#GivingTuesday is not just about fundraising
#GivingTuesday is a global community with millions of people celebrating and inspiring generosity. Last year alone, more than $400 million has been raised online. This year, charities and nonprofits from more than 150 countries are coming together on December 3 to share their story and be part of the big day.
A common misconception is that #GivingTuesday is only relevant for fundraising campaigns. We’re looking at five different ways you can be part of #GivingTuesday without necessarily linking it to your fundraising appeal.
Teach the joy of giving
OASIS Network wanted to support students in Tampa so they hosted #GivingKidsDay for GivingTuesday, a day that kids could give back to kids. Girl Scouts collected clothes and they visited local nonprofits to help sort donations and find out more about their causes. This is a great way to offer practical help to those in need while also teaching the younger generation to embrace the power of giving back.
Run a Twitter takeover
A great way to be part of the #GivingTuesday movement is to run a Twitter takeover. Reason Digital invited nine charities in their 9-hour takeover to share their own stories and inspire people to support good causes.
They decided to use the hashtag #ReasonsToGive along with #GivingTuesday and they measured 2.2 million impressions and 473 tweets over 9 hours.
Thank your supporters and volunteers
GivingTuesday can help you strengthen your relationship with your supporters. Many charities have decided to focus on thanking their supporters or their volunteers on the day as a way to express their gratitude.
The United Way of Greater Toledo decided in 2018 to run “Thanking Tuesday”. The idea was to send their team members to 50 companies that support their organisation as a way to show their appreciation.
You can run an online ‘Gratitude Day’ by sharing multiple messages of gratitude to build more authentic relationships with the people who are supporting you throughout the year.
You can join GivingTuesday to inspire new volunteers to support your work. For example, Coastside Hope, a small community assistance centre in San Francisco, decided to host an open house on GivingTuesday. They invited supporters and the general public to come in to see their services in action. The idea was to bring the community together but also to recruit new volunteers.
In another similar idea, the Volunteer Centre Sutton wanted to highlight local volunteering opportunities with a GivingTuesday campaign. Thus, they decided to create an advent calendar to highlight different volunteering opportunities in the run-up to Christmas.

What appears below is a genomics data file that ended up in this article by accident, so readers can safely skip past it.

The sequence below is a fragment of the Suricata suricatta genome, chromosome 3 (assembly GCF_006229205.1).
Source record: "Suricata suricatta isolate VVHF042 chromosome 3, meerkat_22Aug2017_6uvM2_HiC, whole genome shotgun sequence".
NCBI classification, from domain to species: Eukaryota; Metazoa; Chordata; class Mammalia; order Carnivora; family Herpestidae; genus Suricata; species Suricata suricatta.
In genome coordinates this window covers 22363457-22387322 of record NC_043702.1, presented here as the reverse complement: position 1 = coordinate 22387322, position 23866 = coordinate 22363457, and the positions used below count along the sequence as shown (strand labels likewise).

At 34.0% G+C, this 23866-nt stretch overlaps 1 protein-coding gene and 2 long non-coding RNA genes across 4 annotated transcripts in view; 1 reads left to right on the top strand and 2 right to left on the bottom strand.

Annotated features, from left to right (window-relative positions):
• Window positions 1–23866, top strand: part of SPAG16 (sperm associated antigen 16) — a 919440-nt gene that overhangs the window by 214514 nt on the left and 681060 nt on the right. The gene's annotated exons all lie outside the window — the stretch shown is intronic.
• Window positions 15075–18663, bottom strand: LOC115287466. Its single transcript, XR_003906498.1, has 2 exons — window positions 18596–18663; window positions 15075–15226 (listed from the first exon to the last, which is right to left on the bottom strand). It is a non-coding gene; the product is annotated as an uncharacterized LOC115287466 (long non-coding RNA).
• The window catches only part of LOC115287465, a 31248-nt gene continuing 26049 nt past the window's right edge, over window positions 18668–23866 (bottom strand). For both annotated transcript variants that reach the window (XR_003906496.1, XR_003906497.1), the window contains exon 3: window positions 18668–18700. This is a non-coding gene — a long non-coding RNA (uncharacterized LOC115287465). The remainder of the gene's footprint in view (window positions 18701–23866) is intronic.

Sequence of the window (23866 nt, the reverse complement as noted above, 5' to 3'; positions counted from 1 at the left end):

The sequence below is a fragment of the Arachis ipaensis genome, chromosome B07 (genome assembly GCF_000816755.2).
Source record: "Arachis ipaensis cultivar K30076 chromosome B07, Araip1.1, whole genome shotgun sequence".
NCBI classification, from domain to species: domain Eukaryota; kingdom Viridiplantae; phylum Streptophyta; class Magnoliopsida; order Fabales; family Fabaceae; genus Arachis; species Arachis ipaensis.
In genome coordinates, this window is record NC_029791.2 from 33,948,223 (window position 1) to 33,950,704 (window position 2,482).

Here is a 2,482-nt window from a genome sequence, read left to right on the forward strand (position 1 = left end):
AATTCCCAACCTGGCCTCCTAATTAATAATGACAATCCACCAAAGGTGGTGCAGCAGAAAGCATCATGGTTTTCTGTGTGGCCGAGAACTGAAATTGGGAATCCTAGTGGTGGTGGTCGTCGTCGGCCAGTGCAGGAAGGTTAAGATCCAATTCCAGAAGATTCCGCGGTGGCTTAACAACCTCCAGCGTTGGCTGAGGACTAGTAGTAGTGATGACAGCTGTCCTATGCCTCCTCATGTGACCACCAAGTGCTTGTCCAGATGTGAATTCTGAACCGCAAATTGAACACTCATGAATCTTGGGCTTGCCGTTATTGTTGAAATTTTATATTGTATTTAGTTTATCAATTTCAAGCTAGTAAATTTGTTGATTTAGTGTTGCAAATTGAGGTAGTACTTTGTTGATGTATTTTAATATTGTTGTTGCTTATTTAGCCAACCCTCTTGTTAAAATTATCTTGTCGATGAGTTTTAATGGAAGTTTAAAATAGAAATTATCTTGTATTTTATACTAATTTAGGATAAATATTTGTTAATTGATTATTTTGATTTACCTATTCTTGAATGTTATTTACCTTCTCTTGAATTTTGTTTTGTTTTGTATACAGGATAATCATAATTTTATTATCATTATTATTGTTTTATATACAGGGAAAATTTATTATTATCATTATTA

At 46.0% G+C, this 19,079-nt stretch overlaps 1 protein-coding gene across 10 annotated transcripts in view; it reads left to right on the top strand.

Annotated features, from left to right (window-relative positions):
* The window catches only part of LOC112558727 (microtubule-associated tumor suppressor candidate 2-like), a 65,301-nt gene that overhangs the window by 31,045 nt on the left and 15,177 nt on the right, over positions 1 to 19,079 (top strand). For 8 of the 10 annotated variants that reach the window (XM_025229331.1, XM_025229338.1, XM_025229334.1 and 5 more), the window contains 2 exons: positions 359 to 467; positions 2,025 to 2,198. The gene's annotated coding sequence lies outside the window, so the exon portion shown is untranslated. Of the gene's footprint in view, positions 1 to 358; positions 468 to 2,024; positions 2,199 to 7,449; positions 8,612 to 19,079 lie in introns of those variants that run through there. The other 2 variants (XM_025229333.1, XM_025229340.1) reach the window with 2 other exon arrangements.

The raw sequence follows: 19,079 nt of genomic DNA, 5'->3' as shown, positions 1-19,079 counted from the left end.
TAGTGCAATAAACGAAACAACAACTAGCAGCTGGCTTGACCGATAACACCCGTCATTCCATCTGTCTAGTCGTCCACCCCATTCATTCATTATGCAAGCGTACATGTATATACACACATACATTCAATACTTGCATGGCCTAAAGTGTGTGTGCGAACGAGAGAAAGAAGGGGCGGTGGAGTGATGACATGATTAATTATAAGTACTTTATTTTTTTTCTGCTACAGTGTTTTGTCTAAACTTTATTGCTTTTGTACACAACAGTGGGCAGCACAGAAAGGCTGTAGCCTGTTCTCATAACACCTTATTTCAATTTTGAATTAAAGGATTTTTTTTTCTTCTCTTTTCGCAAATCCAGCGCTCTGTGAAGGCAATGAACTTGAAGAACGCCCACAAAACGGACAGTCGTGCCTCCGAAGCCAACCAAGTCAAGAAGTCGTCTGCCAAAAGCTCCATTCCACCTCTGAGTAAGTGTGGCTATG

Partner with a brand
GivingTuesday can be a great opportunity to try out new creative ideas. Brand partnerships, especially when they are meaningful, can help a charity amplify its message while reaching more people. A great example is a partnership between Dogs Trust and Radley London.
A limited-edition of backpacks and coin purses was designed to support Dogs Trust with 15% of the profits going to the organisation’s work towards helping homeless dogs. The campaign reached more than 88,000 people in just 24 hours in the Dogs Trust Facebook page, which boosted both the donations but also the customer engagement.
More ideas on how to join #GivingTuesday
It’s useful to remember that GivingTuesday can be the perfect opportunity to raise more funds for your organisation. However, it shouldn’t necessarily last one day and it’s not just about fundraising.
You can still make the most of the day with different ideas:
- Inspire generosity
- Bring the team together
- Motivate your supporters for the rest of the year
- Collaborate with other organisations
You can also find out more success stories here.
Ready to get organised for your #GivingTuesday campaign?
Join our webinar with @givingtuesday and @givingtusdayuk to hear straight from the experts useful tips and tricks for a great campaign.
We’re happy to welcome Susan Caesar to #TeamLightful!
We’re more than 18 months in the pandemic and we’re still seeing misinformation spreading online. Black, Asian and Minority Ethnic (BAME) communities have been disproportionately impacted by COVID-19. Mistrust created by historical racism and health care inequalities has given space to the rise of misinformation and disinformation.
Nonprofits around the world have had to change the way they deliver services as a result of COVID-19. A combination of restricted movement, furloughed staff, and increases in demand at a time when forecasted revenue has become more uncertain has created a challenging - at times, impossible - environment in which to make adjustments to delivery models. However, so many nonprofits have shown remarkable resilience, transitioning to virtual delivery models where possible and in many cases, almost overnight. For some, the challenging circumstances have led to accelerated digital transformation and related opportunities.
What are you up to this weekend? Perhaps you’re going to the pub or a restaurant, or even the cinema. Life as it was before the pandemic is starting to return. Maybe you’re even planning your first face-to-face work meeting or a day in the office soon.
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